Not all automated advisory services are created equal.
This is the second blog in a multiple-blog series by ETF.com’s Director of Research Elisabeth Kashner on the new “robo advisory” industry. The first was titled: “Which Robo Advisor For My Teen?”.
“Robots capable of manufacturing robots do not exist. That would be the philosopher’s stone, the squaring of the circle.”
This is the second blog in a multiple-blog series by ETF.com’s Director of Research Elisabeth Kashner on the new “robo-advisory” industry.
In my last blog, I highlighted a few of the differences among the “robo advisor’s” all-ETF portfolios, making clear that human subjectivity flows through these firms’ asset allocation robots.
Today I’m going to talk about the brains behind the machines. It’s time for a look at the not-so-evil geniuses behind the robots, with a complete overview of each firm’s value proposition and investment philosophy.
Asset allocation is by far the biggest driver of client returns, so we’ll spend most of our time understanding each firm’s investment philosophy. But before we get there, we’ll look at seemingly small details that, for some folks, can make or break an investment decision.
Moderately risk-averse investors in high tax brackets with both taxable and retirement accounts might limit themselves to services that offer municipal bonds as well as asset-location services, so they won’t care about Covestor or WiseBanyan’s philosophies, since these firms don’t currently offer the services they require.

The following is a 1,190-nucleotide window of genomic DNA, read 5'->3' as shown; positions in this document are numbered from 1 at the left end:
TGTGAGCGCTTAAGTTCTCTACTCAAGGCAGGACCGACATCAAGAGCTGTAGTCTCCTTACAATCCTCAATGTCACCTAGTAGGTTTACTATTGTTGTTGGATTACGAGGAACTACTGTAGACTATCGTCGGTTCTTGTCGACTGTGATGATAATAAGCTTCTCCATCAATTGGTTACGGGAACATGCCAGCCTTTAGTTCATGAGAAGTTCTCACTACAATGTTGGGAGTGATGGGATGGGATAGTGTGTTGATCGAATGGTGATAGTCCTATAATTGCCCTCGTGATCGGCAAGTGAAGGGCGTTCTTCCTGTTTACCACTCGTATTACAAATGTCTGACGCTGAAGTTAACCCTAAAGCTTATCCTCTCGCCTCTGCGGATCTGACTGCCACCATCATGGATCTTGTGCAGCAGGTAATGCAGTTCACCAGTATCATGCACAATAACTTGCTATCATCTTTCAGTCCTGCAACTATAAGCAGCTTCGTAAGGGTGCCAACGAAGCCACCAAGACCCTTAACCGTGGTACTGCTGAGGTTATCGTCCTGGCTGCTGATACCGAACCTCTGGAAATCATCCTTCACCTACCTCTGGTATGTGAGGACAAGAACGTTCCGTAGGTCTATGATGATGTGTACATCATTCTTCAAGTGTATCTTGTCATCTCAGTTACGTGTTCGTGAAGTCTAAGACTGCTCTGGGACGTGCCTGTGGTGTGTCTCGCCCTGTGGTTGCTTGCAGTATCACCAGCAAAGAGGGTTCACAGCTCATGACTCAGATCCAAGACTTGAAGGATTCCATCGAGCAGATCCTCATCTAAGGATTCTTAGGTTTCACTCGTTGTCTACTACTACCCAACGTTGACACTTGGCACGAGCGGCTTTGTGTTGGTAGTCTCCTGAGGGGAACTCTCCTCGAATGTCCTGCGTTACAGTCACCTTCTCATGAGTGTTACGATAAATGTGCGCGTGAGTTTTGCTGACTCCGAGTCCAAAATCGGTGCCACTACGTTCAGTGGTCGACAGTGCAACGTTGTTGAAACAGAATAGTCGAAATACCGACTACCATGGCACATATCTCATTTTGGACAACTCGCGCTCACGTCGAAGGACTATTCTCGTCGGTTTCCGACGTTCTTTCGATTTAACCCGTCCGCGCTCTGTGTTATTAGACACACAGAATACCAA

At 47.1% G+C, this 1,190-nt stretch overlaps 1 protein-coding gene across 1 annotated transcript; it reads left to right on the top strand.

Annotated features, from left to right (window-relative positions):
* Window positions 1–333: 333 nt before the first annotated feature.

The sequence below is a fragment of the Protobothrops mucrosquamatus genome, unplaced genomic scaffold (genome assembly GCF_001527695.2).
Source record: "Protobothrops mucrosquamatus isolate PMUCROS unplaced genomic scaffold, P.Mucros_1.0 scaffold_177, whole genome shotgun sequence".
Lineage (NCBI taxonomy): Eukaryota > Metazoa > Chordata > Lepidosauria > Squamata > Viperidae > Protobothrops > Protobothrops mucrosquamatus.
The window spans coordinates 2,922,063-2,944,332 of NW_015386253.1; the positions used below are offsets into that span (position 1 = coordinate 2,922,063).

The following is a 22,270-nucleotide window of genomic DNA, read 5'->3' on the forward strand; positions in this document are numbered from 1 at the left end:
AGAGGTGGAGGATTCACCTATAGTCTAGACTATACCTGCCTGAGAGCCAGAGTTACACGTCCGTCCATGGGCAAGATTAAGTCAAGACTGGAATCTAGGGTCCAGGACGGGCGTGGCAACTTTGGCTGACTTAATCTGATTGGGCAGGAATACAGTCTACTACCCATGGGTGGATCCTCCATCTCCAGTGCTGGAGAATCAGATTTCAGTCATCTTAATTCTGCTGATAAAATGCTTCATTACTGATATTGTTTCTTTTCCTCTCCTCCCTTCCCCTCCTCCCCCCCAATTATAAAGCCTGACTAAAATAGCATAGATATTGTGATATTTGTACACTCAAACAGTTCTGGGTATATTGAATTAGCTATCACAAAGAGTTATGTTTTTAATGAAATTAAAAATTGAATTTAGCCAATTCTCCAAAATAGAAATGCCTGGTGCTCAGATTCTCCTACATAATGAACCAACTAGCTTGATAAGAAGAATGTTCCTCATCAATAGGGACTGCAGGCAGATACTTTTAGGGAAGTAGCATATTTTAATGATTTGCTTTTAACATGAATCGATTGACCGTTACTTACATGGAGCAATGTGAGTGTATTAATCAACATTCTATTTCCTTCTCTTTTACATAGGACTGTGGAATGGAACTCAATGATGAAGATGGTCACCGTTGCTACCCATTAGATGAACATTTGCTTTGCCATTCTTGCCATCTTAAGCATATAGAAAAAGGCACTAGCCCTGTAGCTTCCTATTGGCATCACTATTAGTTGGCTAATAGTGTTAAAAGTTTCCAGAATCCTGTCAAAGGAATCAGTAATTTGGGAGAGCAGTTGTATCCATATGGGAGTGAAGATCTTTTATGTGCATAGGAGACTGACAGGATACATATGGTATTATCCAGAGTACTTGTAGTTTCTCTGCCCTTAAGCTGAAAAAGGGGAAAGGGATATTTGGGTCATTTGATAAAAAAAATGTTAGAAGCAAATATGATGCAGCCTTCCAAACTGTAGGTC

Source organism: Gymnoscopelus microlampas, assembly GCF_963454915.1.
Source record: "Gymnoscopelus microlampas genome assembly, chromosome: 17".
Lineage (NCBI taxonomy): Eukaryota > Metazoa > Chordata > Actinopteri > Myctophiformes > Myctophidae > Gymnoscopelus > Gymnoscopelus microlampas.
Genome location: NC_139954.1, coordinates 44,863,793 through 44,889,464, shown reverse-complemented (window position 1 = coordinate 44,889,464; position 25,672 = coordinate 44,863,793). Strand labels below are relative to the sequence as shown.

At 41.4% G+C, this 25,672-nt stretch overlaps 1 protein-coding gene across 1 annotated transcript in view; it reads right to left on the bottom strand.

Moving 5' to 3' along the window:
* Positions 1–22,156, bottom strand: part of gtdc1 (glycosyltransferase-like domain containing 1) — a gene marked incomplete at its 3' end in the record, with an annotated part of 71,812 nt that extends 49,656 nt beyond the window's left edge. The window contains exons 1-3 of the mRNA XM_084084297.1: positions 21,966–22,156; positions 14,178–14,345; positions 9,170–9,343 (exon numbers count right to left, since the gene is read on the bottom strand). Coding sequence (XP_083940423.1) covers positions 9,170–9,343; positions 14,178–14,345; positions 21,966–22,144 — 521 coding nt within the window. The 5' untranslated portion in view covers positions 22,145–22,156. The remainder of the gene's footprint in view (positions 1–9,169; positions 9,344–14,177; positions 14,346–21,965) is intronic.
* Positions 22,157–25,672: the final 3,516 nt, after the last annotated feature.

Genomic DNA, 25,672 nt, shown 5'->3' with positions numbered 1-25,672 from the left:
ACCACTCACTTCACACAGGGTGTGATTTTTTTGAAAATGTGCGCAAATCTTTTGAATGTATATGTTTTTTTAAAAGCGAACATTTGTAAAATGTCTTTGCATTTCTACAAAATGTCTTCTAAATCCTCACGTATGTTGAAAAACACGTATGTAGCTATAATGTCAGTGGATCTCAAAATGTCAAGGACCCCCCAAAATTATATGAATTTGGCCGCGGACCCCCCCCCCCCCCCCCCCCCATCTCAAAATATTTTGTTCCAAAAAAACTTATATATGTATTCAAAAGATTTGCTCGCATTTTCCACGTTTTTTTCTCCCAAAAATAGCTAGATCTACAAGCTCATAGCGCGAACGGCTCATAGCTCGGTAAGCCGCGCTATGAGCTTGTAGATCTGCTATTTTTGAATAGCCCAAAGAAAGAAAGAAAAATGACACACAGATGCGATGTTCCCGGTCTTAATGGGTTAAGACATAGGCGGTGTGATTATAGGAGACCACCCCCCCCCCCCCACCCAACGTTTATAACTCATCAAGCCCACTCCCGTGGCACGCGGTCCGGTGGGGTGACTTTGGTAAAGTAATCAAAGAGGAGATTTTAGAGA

First, the details, starting with costs.
Although all the robo advisors cost far less than the typical human asset manager, they range widely in cost, from the truly free WiseBanyan to 0.50 percent plus trading fees at Future Advisor. That’s $50 for each $10,000 invested, plus trading fees.
Robo fees can come in several forms. There’s the overt management charge, if any, but also, potentially, brokerage fees, custodial fees and the portfolio’s expense ratios. Because most of the robo advisors use the same dirt-cheap Vanguard funds, the range in expense ratios is minimal. It’s all laid out in the table below.
|Fees||First $10K free, 0.25% thereafter||First $10K 0.35%, 0.25% up to $100K, then 0.15%||0.5% + Trading fees||Trading fees||0||$250/yr under $100K, then 0.25%|
|ETF Fees 90%||0.11%||0.11%||0.14%||0.10%||0.08%||0.15%|
|ETF fees 60%||0.13%||0.13%||0.14%||0.08%||0.10%||0.13%|
|Muni funds version available?||Yes||Yes||No||No||No||Yes|
|Tax-loss harvesting||Daily||Yes||Yes||No||No||Working on it|
|Rebalancing||Cash-flow based, with threshhold triggers||With dividends, also in conjunction with tax-loss harvesting||Quarterly||Occasional||Yes||Quarterly at minimum|
|Account Minimum||$5,000||No minimum||$10K for premium level||$10K||No minimum||$5K|
Some of these firms won’t work for my son, because even though he received a small pile of cash at his bar mitzvah this year, he doesn’t yet have the $10,000 minimum they require. He’s a Little League umpire too, but he’d have to call hundreds of games to pocket $10,000.